Dewaniya: Architectural Space of Political Exchange

Markus Miessen


This project was done in collaboration with Joseph Grima.

Kuwait is a country in which political parties are banned. Yet throughout recent history, Kuwait’s political process has found an indirect form of democratic expression in a deeply rooted cultural tradition that also corresponds to an architectural typology: the Dewaniya. The Dewaniya is a simple, four-sided room, with seating on each side, in which daily meetings are held; a central element of the ritual of this discursive articulation of Kuwaiti politics is the consumption of tea and coffee. By providing a platform for facilitating quick communication and consensus building, Kuwait’s dewaniyas constitute an instrument of political expression and debate that in man ways mirrors the role of the newspaper in the West; it is no coincidence that the Dewaniya was of central importance in the struggle against the Iraqi occupation in 1990, a fact acknowledged with poetic subtlety in Colonel Khalaf Al-Tebi’s address to the GCC (Gulf Cooperation Council) prior to the first Gulf war.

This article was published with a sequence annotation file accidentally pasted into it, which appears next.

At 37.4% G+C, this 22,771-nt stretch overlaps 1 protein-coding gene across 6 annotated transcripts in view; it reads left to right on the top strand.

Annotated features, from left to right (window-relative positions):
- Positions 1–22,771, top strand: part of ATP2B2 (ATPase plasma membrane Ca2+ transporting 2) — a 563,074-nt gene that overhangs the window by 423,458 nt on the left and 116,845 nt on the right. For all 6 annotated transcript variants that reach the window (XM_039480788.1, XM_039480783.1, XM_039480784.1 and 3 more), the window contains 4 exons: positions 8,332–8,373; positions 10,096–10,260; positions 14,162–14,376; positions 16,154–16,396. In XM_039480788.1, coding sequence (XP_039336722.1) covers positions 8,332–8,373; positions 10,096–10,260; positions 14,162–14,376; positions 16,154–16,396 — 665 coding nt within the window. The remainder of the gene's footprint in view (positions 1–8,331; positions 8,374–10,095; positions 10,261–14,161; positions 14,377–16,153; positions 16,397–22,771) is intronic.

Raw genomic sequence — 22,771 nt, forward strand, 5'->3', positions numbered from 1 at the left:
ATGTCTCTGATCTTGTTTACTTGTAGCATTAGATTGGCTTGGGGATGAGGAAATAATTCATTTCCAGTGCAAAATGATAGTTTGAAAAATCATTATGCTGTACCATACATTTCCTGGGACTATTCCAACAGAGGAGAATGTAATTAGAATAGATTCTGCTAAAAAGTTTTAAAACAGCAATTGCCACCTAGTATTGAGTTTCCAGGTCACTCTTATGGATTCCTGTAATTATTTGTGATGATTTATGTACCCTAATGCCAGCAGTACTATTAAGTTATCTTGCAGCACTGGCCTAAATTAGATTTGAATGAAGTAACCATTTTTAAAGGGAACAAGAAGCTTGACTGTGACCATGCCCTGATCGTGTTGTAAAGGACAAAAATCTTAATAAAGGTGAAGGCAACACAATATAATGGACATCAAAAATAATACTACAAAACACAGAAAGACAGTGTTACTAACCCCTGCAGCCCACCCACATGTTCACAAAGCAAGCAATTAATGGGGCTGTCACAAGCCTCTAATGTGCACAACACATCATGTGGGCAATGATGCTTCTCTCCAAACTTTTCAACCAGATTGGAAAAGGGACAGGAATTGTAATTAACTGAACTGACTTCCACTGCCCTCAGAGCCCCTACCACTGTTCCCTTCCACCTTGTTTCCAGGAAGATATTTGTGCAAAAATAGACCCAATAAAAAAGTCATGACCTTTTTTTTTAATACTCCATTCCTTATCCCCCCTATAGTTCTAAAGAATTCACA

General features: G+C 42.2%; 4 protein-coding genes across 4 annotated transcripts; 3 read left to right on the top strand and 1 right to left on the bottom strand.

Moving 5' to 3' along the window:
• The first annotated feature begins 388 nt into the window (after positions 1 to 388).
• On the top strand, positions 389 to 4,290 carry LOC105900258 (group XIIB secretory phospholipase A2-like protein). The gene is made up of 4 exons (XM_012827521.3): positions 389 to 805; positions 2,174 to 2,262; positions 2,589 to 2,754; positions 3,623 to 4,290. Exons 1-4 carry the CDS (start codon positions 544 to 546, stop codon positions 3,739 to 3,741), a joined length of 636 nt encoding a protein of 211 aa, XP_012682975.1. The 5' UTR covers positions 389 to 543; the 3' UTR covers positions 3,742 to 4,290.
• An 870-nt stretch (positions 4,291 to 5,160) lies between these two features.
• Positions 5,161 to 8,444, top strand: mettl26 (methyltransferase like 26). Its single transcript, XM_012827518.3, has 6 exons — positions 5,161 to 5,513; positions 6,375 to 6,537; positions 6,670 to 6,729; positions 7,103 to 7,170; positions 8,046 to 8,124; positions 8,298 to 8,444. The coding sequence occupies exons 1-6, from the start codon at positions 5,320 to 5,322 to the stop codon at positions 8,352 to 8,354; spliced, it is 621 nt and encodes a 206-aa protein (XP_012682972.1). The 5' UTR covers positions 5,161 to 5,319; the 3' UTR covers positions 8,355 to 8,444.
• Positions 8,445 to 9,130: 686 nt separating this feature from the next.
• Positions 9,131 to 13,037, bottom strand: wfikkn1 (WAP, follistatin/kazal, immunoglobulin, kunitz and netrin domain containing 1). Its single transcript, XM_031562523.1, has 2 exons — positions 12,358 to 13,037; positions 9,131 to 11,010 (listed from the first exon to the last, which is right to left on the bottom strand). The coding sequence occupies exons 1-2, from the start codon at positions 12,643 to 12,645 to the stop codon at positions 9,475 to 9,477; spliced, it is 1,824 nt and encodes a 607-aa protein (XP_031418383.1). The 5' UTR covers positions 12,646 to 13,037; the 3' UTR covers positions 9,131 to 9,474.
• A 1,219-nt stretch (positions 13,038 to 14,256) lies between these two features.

Concurrently, when considered in the general political frameview of Kuwaiti society it acts as a form of distributed assembly where consensus is achieved in small interconnected groups, and societal grievances are broadcasted and filtered as they climb the hierarchy of these congregations. It is significant that in the parliamentary elections in 2009, four female candidates won their seats and became Kuwait’s first female lawmakers. All four had been visiting those typically male spaces of the Dewaniya prior to the election, a fact that was not always received positively.

Miessen and Grima's interest in the Dewaniya rests in its concrete role as an architectural/spatial typology that is also a protagonist in the contemporary history of Kuwaiti political life. The Dewaniya is both a real thing and a metaphor; it is an architectural typology whose precise historical role in defining a nation’s political identity can be clearly and extensively documented. But it is also the elementary particle of Kuwaiti politics – an unusually crystalline manifestation, in a commonplace and humble architectural form, of architecture’s potential as a facilitator of political expression.

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